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Fifteen new T dwarfs discovered in the UKIDSS Large Area Survey


Pinfield, DJ and Burningham, B and Tamura, M and Leggett, SK and Lodieu, N and Lucas, PW and Mortlock, DJ and Warren, SJ and Homier, D and Ishii, M and Deacon, NR and McMahon, RG and Hewett, PC and Zapatero Osori, MR and Martin, EL and Jones, HRA and Venemans, BP and Day-Jones, AC and Dobbie, PD and Folkes, SL and Dye, S and Allard, F and Baraffe, I and Barrado y Navascues, D and Casewell, SL and Chiu, K and Chabrier, G and Clarke, F and Hodgkin, ST and Magazzu, A and McCaughrean, MJ and Nakajima, T and Pavlenko, Y and Tinney, CG, Fifteen new T dwarfs discovered in the UKIDSS Large Area Survey, Monthly Notices of the Royal Astronomical Society, 390, (1) pp. 304-322. ISSN 0035-8711 (2008) [Refereed Article]

Copyright Statement

Copyright 2008 The Authors. Journal compilation 2008 RAS

DOI: doi:10.1111/j.1365-2966.2008.13729.x


We present the discovery of 15 new T2.5T7.5 dwarfs (with estimated distances ∼2493 pc), identified in the first three main data releases of the United Kingdom Infrared Telescope (UKIRT) Infrared Deep Sky Survey. This brings the total number of T dwarfs discovered in the Large Area Survey (LAS) (to date) to 28. These discoveries are confirmed by near-infrared spectroscopy, from which we derive spectral types on the unified scheme of Burgasser et al. Seven of the new T dwarfs have spectral types of T2.5T4.5, five have spectral types of T5T5.5, one is a T6.5p and two are T77.5. We assess spectral morphology and colours to identify T dwarfs in our sample that may have non-typical physical properties (by comparison to solar neighbourhood populations), and find that three of these new T dwarfs may have unusual metallicity, two may have low surface gravity, and one may have high surface gravity. The colours of the full sample of LAS T dwarfs show a possible trend to bluer Y − J with decreasing effective temperature, and some interesting colour changes in J − H and z − J (deserving further investigation) beyond T8. The LAS T dwarf sample from the first and second main data releases show good evidence for a good level of completion to J = 19. By accounting for the main sources of incompleteness (selection, follow-up and spatial) as well as the effects of unresolved binarity, Malmquist and Eddington bias, we estimate that there are 17 4 ≥ T 4 dwarfs in the J ≤ 19 volume of the LAS second data release. This value is most consistent with theoretical predictions if the substellar mass function exponent α (dN/dmm−α) lies between −1.0 and 0. This is consistent with the latest 2-Micron All Sky Survey (2MASS)/Sloan Digital Sky Survey (SDSS) constraint (which is based on lower number statistics) and is significantly lower than the α ∼ 1.0 suggested by L dwarf field populations, which is possibly a result of the lower mass range probed by the T dwarf class.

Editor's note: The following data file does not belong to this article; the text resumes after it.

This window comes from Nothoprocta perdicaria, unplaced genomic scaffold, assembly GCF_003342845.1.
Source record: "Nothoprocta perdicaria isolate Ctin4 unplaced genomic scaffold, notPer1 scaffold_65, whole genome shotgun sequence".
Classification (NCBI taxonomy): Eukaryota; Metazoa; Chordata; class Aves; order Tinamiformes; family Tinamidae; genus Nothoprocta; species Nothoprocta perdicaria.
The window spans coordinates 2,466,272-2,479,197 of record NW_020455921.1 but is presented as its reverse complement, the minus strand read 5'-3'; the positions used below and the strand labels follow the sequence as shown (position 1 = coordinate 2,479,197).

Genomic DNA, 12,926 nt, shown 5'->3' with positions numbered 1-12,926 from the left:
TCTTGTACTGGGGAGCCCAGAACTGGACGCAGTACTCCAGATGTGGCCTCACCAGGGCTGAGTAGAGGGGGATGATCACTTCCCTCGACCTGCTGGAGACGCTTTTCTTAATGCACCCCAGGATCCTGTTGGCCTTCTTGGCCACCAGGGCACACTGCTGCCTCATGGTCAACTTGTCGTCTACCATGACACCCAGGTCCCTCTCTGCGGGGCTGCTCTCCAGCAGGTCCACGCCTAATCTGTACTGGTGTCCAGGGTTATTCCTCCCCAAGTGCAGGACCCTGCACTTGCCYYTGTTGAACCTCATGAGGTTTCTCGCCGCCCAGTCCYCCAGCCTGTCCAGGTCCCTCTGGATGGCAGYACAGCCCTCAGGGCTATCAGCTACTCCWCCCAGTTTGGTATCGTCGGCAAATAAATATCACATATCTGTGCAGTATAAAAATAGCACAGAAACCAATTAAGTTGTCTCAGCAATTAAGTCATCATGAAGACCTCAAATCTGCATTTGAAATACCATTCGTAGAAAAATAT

Item Details

Item Type:Refereed Article
Keywords:techniques: photometric; techniques: spectroscopic; surveys; stars: low-mass, brown dwarfs; infrared: stars
Research Division:Physical Sciences
Research Group:Astronomical sciences
Research Field:Stellar astronomy and planetary systems
Objective Division:Expanding Knowledge
Objective Group:Expanding knowledge
Objective Field:Expanding knowledge in the physical sciences
UTAS Author:Dobbie, PD (Dr Paul Dobbie)
ID Code:81038
Year Published:2008
Web of Science® Times Cited:84
Deposited By:Mathematics and Physics
Deposited On:2012-11-21
Last Modified:2013-06-27

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